When writing about Dee and Kelley’s time together it is impossible to avoid the infamous “crossmatching” incident. The “spirits” hold out the promise of great secrets if they agree to share everything in common – including their wives. After much angsty soul-searching, they agree, and even wrote up a pact outlining their commitment to the act (I could not make this up!)
Sure, it’s attention-getting for salaciousness alone, but in the context of the WIP it’s a major plot point. Are the “spirits” good or evil? How far – and why – are Dee and Kelley willing to go to achieve their ambitions? How far – and why – are Jane Dee and Joanna Kelley willing to compromise themselves for their husbands’ mad schemes? And what are the repercussions?
So of course I have to include it.
I’ve been asked whether I’m really going to “go there”. Wouldn’t a “fade to black” be more tasteful? Don’t you worry about putting off potential readers? Aren’t you afraid of the narrative minefield erotica poses?
No, no, and yes. Which is why I’m taking a class on writing love scenes.
The excellent essay Show Me, Don’t Tell Me – Unless it’s Sex over at Remittance Girl’s blog (which I highly recommend – not safe for work, so be smart) explores some of the reasons why writers shy away from sex scenes: societal hang-ups about sex, the impression that sex scenes are automatically porn, the fear that sex is so commercialized that sex scenes won’t elicit a real response in the reader – just a memory of the latest tv ad.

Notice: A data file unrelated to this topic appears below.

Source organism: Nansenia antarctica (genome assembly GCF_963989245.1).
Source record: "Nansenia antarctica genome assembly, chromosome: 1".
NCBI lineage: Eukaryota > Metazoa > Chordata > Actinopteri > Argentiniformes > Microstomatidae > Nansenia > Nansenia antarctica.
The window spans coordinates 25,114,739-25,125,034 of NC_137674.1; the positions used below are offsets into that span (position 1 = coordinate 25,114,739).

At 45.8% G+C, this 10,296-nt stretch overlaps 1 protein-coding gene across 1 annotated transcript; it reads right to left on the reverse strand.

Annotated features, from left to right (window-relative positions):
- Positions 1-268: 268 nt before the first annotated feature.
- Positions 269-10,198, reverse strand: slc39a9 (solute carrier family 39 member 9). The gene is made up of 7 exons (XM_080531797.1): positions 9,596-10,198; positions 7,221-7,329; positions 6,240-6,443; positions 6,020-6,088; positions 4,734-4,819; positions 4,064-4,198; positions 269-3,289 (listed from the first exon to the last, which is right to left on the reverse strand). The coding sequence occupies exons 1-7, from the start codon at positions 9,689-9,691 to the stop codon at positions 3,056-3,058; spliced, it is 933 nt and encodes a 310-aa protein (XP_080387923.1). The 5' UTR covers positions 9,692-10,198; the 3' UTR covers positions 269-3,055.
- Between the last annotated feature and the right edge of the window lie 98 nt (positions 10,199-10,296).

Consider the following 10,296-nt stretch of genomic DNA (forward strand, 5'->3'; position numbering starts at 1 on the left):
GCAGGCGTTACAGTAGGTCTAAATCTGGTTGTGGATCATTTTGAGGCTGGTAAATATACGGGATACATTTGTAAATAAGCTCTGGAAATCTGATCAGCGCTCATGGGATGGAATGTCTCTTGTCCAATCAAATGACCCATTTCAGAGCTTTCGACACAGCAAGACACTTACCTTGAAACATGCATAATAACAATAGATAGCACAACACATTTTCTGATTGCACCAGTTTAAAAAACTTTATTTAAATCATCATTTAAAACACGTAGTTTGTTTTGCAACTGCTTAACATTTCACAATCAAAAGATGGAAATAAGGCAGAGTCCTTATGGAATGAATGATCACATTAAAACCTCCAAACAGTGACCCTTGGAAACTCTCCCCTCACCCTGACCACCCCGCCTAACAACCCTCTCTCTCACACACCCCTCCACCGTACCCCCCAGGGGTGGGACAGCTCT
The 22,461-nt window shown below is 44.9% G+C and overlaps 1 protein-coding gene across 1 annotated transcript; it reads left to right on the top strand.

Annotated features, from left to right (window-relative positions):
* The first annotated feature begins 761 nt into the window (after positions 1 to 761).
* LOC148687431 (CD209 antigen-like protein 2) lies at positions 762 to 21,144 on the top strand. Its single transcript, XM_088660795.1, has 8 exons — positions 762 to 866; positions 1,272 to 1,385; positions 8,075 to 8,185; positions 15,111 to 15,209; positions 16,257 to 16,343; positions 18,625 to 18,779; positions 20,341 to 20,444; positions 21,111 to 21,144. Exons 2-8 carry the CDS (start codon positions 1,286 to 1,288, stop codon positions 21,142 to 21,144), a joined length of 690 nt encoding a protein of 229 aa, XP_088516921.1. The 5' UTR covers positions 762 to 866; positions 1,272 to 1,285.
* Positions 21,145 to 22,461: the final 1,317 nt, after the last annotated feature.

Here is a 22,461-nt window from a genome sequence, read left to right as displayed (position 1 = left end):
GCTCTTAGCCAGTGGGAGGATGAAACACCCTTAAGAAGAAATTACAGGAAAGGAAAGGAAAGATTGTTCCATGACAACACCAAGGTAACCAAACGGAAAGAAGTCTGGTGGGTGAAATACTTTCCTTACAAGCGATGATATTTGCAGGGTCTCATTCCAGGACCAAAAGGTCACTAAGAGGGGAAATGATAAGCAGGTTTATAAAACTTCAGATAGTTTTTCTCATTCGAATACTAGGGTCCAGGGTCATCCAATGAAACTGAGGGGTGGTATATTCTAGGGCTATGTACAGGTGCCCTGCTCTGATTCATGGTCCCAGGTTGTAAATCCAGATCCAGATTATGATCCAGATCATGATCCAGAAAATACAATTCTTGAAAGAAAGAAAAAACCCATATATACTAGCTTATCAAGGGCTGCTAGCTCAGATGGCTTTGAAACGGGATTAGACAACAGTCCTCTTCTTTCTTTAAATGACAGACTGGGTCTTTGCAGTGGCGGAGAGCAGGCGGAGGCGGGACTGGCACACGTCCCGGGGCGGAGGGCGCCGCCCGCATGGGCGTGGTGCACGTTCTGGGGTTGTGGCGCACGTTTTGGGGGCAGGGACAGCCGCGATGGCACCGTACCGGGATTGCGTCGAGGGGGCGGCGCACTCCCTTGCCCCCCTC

All of which are valid concerns. But for me, in this case, omission would represent a narrative “flinch” of the kind I’ve always abhorred. Telling the reader about it after the fact would be like telling the aftermath of a fight after putting away the swords: I’d sacrifice all the emotional punch. I also imagine the “pulling back” of telling after a novel of close 3rd person showing would jar the reader right out of the story.
Ultimately good sex scenes aren’t about tab A into slot B but are about emotions, in all their messy glory. I’d cheat my readers if I left out such a rich opportunity for character development.
Will explicit content put off some readers? Yes, most likely, but not all books are for all people and I’m fine with that. However, I don’t want to drown the right readers with purple prose, hence the class.
I’m setting aside rewrites for the next 2 weeks to focus on learning – a break in momentum, but a worthy one.